Yuna Has A Message For Anyone Who Thinks She Is Oppressed For Covering Up Her Body

"It's my choice — I'm Free."

  • Yuna — born Yunalis Mat Zara'ai — is a household name in Malaysia. But for the rest of the world, the Malaysian-born singer is still a pretty new name. However, if her third and best album Chapters is any sign, soon Yuna's name will be known by everyone everywhere.

  • In a recent interview with Billboard, Yuna, who is a devout Muslim and shows it most visibly in the way that she dresses — hair always wrapped in a hijab, a stylishly chaste wardrobe that ­covers her from neck to toe — opened up about being a Muslim in the music industry and her struggle to keep her music strictly about her music and not so much her look. Although, it is hard to ignore her style!

  • While she is criticised for the way she dresses, you know she couldn't care less about such critics when you read her views:

    • "People say, 'You should let your hair out; you shouldn't be oppressed — you're not in Malaysia anymore. You should show your curves and be proud of it.' But I am proud — it's my choice to cover up my body. I'm not oppressed — I'm free," she told Billboard.

      Yuna is different. She stands out as an artist who doesn't follow the crowd.

      In fact, her distinctive look, courtesy her Malaysian Muslim culture, makes her stand out (and in a good way) in the mainstream pop and R&B worlds. Yuna, with her omnipresent head scarves, is a defiantly demure statement in a field where female artists are expected to flaunt their bodies, regardless of their musical prowess.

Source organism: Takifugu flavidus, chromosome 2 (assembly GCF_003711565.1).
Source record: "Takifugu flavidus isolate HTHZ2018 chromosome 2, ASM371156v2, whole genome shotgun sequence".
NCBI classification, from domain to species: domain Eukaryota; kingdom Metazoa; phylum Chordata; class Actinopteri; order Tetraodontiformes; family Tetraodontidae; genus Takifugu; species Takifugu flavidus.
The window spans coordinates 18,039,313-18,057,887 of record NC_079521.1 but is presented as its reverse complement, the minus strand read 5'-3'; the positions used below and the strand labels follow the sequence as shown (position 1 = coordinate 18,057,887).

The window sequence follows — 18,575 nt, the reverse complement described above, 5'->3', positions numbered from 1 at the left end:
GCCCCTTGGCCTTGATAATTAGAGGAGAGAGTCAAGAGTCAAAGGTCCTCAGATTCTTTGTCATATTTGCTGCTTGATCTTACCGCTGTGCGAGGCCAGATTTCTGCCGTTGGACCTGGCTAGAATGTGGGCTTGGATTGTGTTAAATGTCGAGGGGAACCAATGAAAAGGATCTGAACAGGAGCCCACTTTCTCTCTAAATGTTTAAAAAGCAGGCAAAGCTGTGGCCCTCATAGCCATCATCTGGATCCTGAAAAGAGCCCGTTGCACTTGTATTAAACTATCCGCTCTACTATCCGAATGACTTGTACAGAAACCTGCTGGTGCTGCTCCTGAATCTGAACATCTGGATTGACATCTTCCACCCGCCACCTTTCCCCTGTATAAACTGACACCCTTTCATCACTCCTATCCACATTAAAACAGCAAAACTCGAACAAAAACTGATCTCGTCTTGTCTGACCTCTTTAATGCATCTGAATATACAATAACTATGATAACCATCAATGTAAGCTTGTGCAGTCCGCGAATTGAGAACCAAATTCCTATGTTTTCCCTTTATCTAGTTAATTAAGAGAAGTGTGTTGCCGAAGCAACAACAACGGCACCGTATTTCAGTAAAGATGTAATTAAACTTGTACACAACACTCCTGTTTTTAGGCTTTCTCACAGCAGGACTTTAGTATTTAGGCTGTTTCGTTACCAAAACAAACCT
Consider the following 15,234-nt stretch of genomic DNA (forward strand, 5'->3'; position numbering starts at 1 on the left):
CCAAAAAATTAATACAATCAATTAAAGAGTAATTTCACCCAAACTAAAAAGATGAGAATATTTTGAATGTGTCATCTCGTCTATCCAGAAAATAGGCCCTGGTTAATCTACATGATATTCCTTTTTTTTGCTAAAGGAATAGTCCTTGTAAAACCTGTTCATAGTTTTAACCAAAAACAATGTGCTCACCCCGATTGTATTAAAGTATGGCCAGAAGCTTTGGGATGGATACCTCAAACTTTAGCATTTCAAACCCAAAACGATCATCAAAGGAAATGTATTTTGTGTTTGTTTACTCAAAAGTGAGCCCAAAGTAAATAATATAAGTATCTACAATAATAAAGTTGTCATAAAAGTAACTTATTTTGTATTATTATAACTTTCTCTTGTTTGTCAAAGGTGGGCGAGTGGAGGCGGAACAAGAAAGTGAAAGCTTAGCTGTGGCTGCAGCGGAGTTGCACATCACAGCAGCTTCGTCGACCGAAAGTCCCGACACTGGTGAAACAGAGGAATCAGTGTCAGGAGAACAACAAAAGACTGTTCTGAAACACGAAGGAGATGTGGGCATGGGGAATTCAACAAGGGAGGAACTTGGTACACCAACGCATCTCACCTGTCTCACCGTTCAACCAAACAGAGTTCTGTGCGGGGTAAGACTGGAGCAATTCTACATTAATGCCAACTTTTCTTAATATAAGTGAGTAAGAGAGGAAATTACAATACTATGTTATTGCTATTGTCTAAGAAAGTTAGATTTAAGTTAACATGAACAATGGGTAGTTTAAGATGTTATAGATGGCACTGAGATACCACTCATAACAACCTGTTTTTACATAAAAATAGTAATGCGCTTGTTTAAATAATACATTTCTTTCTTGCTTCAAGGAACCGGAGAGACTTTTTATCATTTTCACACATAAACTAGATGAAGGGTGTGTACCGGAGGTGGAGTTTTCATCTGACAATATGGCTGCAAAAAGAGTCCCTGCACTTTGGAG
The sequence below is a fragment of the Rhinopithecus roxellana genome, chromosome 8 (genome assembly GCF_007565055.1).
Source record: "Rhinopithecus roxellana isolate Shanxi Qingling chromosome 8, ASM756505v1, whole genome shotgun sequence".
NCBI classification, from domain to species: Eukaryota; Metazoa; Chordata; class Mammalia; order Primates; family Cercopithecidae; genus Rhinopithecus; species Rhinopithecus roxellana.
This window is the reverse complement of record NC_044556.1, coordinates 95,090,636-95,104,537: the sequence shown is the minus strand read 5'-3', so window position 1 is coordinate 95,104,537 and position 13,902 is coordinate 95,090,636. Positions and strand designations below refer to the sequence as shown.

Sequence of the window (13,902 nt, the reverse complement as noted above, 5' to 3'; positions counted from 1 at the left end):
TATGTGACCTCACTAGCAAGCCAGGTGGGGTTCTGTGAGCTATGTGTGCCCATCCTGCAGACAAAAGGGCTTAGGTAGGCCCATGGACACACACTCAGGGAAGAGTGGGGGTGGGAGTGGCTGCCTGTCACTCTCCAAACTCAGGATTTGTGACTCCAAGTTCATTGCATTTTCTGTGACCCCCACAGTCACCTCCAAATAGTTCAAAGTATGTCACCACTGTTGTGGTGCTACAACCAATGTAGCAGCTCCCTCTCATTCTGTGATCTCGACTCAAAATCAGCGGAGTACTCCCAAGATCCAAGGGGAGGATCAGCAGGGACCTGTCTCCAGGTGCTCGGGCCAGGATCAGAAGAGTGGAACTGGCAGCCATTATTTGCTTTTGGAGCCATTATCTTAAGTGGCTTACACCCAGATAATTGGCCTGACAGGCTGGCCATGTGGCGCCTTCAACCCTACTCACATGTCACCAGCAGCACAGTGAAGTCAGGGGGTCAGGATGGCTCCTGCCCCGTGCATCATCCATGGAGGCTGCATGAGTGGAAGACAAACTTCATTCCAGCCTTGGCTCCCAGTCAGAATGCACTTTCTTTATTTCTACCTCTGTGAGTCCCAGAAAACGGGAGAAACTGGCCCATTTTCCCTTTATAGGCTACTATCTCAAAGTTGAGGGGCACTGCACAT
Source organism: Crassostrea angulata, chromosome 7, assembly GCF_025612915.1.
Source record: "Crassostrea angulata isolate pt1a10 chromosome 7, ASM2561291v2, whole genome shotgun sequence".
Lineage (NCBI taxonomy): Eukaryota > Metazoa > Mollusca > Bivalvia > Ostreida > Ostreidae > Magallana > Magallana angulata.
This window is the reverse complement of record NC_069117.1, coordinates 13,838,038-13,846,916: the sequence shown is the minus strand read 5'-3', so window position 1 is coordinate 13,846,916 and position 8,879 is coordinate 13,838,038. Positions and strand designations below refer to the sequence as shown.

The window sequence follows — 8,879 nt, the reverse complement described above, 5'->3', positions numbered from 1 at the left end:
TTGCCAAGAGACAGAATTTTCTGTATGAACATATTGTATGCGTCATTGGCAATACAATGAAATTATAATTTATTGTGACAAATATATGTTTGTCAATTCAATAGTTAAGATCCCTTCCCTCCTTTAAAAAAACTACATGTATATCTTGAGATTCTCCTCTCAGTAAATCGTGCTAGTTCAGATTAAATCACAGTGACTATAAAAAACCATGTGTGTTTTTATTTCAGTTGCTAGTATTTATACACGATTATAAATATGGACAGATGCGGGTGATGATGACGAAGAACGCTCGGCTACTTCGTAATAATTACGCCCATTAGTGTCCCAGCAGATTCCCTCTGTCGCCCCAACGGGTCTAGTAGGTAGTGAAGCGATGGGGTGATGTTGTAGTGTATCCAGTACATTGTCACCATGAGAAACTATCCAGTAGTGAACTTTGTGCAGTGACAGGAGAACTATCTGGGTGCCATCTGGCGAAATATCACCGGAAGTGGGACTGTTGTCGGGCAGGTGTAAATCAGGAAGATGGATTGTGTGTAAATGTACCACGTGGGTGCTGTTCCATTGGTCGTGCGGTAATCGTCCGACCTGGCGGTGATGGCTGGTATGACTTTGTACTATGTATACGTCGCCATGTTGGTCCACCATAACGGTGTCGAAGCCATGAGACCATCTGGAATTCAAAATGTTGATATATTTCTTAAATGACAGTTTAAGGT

• And did you know she became a lawyer, almost?

    • Raised in Alor Setar, by her legal adviser father and chemistry teacher mother, Yuna spent her childhood focused on her ­education, set on becoming a lawyer.

      But in between hitting the books, she taught herself guitar by watching YouTube, writing songs in both Malay and English, inspired by her heroes Lauryn Hill (“she was life-changing for me”) and Feist.

      Soon music become her priority even before she graduated from uni in 2009.

  • Yuna, who is no fan of Donald Trump who is "out there promoting hate, violence", believes that music can soften people's hearts

    • "...even if they have a lot of hate. Music can do that if it's beautiful and honest. If I can do that -- soften just one person's heart -- I consider myself successful already," she told Billboard. You can read her full interview with Billboard, here.

  • And just in case you needed more reason to celebrate Yuna and her confidence, the Malaysian-born songstress is one of five singers who has been chosen for the 2016 Olympics promotional song

  • A couple of years back, HuffPost recommended her:

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